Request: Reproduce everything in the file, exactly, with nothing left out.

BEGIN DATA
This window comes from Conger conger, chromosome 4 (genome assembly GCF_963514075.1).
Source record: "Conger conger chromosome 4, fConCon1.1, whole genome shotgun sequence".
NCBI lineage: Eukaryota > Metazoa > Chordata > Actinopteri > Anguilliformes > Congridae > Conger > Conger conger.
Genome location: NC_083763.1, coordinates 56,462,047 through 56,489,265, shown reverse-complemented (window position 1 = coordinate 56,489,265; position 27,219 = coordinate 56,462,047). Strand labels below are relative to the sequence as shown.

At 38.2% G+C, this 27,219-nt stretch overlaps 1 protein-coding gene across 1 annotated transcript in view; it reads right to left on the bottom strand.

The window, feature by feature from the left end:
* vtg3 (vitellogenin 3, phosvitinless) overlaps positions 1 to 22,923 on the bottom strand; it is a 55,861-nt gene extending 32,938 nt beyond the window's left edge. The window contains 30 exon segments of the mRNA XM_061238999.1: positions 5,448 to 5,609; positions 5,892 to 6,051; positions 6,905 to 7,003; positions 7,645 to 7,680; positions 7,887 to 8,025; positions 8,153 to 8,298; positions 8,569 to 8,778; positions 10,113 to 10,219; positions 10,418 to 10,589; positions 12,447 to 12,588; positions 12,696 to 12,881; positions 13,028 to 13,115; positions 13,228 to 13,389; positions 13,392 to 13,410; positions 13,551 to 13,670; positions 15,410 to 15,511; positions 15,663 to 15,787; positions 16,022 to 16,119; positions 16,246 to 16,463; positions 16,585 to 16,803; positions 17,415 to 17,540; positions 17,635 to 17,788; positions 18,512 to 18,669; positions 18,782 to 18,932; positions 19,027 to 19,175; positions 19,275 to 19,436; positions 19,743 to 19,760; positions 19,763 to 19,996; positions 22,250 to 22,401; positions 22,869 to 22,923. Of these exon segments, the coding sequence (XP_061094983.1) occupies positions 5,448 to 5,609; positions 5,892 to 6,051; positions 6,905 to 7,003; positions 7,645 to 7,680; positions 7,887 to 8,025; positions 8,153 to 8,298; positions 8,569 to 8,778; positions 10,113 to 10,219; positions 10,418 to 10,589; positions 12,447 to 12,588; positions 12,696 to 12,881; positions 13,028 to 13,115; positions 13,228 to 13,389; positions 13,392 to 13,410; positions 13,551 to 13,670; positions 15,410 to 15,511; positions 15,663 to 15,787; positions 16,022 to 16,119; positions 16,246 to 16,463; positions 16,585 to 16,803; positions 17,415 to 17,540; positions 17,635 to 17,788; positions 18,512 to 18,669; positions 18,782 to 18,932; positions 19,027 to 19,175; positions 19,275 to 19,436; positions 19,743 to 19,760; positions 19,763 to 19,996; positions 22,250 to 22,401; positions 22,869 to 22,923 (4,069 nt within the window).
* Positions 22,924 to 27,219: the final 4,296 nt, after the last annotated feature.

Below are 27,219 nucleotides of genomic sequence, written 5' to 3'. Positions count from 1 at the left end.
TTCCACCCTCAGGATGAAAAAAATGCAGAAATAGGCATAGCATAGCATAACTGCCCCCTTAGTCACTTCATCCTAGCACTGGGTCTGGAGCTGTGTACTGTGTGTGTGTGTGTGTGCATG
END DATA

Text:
This window comes from Conger conger, chromosome 4 (genome assembly GCF_963514075.1).
Source record: "Conger conger chromosome 4, fConCon1.1, whole genome shotgun sequence".
NCBI lineage: Eukaryota > Metazoa > Chordata > Actinopteri > Anguilliformes > Congridae > Conger > Conger conger.
Genome location: NC_083763.1, coordinates 56,462,047 through 56,489,265, shown reverse-complemented (window position 1 = coordinate 56,489,265; position 27,219 = coordinate 56,462,047). Strand labels below are relative to the sequence as shown.

At 38.2% G+C, this 27,219-nt stretch overlaps 1 protein-coding gene across 1 annotated transcript in view; it reads right to left on the bottom strand.

The window, feature by feature from the left end:
* vtg3 (vitellogenin 3, phosvitinless) overlaps positions 1 to 22,923 on the bottom strand; it is a 55,861-nt gene extending 32,938 nt beyond the window's left edge. The window contains 30 exon segments of the mRNA XM_061238999.1: positions 5,448 to 5,609; positions 5,892 to 6,051; positions 6,905 to 7,003; positions 7,645 to 7,680; positions 7,887 to 8,025; positions 8,153 to 8,298; positions 8,569 to 8,778; positions 10,113 to 10,219; positions 10,418 to 10,589; positions 12,447 to 12,588; positions 12,696 to 12,881; positions 13,028 to 13,115; positions 13,228 to 13,389; positions 13,392 to 13,410; positions 13,551 to 13,670; positions 15,410 to 15,511; positions 15,663 to 15,787; positions 16,022 to 16,119; positions 16,246 to 16,463; positions 16,585 to 16,803; positions 17,415 to 17,540; positions 17,635 to 17,788; positions 18,512 to 18,669; positions 18,782 to 18,932; positions 19,027 to 19,175; positions 19,275 to 19,436; positions 19,743 to 19,760; positions 19,763 to 19,996; positions 22,250 to 22,401; positions 22,869 to 22,923. Of these exon segments, the coding sequence (XP_061094983.1) occupies positions 5,448 to 5,609; positions 5,892 to 6,051; positions 6,905 to 7,003; positions 7,645 to 7,680; positions 7,887 to 8,025; positions 8,153 to 8,298; positions 8,569 to 8,778; positions 10,113 to 10,219; positions 10,418 to 10,589; positions 12,447 to 12,588; positions 12,696 to 12,881; positions 13,028 to 13,115; positions 13,228 to 13,389; positions 13,392 to 13,410; positions 13,551 to 13,670; positions 15,410 to 15,511; positions 15,663 to 15,787; positions 16,022 to 16,119; positions 16,246 to 16,463; positions 16,585 to 16,803; positions 17,415 to 17,540; positions 17,635 to 17,788; positions 18,512 to 18,669; positions 18,782 to 18,932; positions 19,027 to 19,175; positions 19,275 to 19,436; positions 19,743 to 19,760; positions 19,763 to 19,996; positions 22,250 to 22,401; positions 22,869 to 22,923 (4,069 nt within the window).
* Positions 22,924 to 27,219: the final 4,296 nt, after the last annotated feature.

Below are 27,219 nucleotides of genomic sequence, written 5' to 3'. Positions count from 1 at the left end.
TTCCACCCTCAGGATGAAAAAAATGCAGAAATAGGCATAGCATAGCATAACTGCCCCCTTAGTCACTTCATCCTAGCACTGGGTCTGGAGCTGTGTACTGTGTGTGTGTGTGTGTGCATG